Italy has hundreds of indigenous grape varieties, from the well known (Nebbiolo, Sangiovese) to the utterly obscure (glass of Fogarina, anyone?). But one of its greatest red wines, Le Macchiole’s Paleo Rosso, is made entirely from a French import: Cabernet Franc.
Use of the classic French varieties isn’t actually unusual in Tuscany’s Bolgheri region, where Le Macchiole is located. Tenuta San Guido’s Cabernet Sauvignon–based Sassicaia, for instance, achieved worldwide fame and effectively started the “super-Tuscan” category back in the early 1970s. But Cabernet Franc—a supporting-cast variety in France, except in parts of the Loire Valley, and a trickier grape, especially in colder vintages when it can produce weedy, overly green wines—is an outlier.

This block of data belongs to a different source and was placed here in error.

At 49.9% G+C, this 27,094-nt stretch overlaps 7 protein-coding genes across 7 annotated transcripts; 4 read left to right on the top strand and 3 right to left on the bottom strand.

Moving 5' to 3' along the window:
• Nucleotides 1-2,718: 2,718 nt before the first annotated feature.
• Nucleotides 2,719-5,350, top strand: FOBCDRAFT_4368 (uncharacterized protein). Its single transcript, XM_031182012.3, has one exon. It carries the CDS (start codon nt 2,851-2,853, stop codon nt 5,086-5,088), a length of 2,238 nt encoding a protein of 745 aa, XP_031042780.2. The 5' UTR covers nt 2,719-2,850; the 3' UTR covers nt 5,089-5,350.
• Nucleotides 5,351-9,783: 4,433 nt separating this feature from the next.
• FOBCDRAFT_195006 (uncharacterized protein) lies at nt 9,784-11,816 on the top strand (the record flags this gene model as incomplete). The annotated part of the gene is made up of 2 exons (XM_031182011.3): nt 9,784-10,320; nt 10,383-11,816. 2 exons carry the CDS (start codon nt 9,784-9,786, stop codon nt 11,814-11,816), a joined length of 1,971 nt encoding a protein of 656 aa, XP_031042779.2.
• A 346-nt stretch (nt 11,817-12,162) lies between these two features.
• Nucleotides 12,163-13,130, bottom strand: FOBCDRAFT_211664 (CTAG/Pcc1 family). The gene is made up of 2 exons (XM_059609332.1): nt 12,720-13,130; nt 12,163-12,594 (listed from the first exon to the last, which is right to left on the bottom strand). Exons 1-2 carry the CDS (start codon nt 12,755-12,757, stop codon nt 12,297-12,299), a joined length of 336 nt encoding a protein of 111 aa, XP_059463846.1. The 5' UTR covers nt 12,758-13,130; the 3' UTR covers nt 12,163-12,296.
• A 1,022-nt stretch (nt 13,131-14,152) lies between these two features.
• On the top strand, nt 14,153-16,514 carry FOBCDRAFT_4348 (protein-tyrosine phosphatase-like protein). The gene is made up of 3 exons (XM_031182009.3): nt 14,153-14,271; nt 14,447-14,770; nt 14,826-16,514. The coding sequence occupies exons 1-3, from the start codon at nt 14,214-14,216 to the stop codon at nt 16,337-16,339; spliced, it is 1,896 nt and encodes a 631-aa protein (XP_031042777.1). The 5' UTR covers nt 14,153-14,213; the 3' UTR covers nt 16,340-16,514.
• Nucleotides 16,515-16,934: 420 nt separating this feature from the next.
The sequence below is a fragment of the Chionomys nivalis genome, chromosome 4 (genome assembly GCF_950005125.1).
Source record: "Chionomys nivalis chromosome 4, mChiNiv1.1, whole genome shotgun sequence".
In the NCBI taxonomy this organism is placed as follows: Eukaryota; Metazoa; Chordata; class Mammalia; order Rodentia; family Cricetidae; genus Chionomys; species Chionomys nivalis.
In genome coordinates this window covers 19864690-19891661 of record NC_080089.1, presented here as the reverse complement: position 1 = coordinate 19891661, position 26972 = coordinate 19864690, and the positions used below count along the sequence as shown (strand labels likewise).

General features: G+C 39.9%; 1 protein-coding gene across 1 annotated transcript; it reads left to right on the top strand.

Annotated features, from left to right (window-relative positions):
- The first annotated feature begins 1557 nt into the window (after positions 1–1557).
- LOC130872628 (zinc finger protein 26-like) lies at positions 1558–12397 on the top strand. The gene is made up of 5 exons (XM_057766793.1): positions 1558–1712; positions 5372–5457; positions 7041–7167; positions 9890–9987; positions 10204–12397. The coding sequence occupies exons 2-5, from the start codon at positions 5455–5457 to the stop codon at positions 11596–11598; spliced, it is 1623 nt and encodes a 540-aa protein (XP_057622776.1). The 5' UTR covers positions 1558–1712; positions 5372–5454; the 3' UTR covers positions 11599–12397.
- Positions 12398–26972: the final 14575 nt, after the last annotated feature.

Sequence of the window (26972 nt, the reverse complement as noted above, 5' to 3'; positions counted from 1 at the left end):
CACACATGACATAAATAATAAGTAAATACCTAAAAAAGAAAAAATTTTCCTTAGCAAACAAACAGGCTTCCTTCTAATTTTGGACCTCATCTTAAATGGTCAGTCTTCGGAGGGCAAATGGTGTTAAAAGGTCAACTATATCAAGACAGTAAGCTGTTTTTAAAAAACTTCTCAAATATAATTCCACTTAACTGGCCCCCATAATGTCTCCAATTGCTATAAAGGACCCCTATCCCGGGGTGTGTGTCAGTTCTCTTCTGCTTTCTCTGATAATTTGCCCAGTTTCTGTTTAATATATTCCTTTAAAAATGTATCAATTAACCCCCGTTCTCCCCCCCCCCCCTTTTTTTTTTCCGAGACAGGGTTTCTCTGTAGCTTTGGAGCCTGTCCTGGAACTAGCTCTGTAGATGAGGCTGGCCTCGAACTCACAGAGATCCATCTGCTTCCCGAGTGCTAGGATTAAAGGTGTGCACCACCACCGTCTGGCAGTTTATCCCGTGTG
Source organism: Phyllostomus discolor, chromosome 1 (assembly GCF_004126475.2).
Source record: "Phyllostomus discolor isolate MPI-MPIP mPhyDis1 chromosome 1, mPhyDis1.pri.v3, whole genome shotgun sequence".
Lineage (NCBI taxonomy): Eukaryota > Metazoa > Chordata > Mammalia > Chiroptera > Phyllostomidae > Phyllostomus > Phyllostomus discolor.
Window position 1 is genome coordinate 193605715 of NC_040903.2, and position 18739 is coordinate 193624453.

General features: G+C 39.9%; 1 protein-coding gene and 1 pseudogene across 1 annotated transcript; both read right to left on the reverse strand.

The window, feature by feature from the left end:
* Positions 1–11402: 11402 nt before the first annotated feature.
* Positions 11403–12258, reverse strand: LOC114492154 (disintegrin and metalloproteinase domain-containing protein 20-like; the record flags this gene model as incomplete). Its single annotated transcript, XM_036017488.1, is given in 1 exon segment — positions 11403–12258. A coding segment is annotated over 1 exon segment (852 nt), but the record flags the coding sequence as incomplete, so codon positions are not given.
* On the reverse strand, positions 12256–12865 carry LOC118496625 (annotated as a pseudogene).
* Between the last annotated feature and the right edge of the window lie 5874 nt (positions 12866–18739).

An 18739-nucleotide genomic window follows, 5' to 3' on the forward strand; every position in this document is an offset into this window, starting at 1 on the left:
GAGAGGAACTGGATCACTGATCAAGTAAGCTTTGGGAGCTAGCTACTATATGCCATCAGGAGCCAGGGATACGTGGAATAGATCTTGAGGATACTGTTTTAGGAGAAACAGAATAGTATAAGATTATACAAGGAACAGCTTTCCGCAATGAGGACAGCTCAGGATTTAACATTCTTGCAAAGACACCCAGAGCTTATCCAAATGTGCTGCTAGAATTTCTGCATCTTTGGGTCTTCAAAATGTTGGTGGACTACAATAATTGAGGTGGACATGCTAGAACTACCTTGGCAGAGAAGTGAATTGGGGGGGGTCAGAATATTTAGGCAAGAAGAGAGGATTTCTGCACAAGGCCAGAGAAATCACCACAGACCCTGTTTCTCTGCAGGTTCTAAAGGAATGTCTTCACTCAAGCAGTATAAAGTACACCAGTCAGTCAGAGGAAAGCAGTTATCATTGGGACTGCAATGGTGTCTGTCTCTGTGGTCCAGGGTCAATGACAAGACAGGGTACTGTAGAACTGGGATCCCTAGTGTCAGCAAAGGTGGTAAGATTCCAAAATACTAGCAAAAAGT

Paleo Rosso actually started as a Cabernet Sauvignon and Sangiovese blend, but co-owners Cinzia Merli and her husband Eugenio Campolmi (who passed away in 2001) eventually realized that Cabernet Franc grew beautifully on their property. A small percentage crept into the blend, and in 2001 the wine became 100 percent Cabernet Franc. “The result was outstanding,” Merli recalls.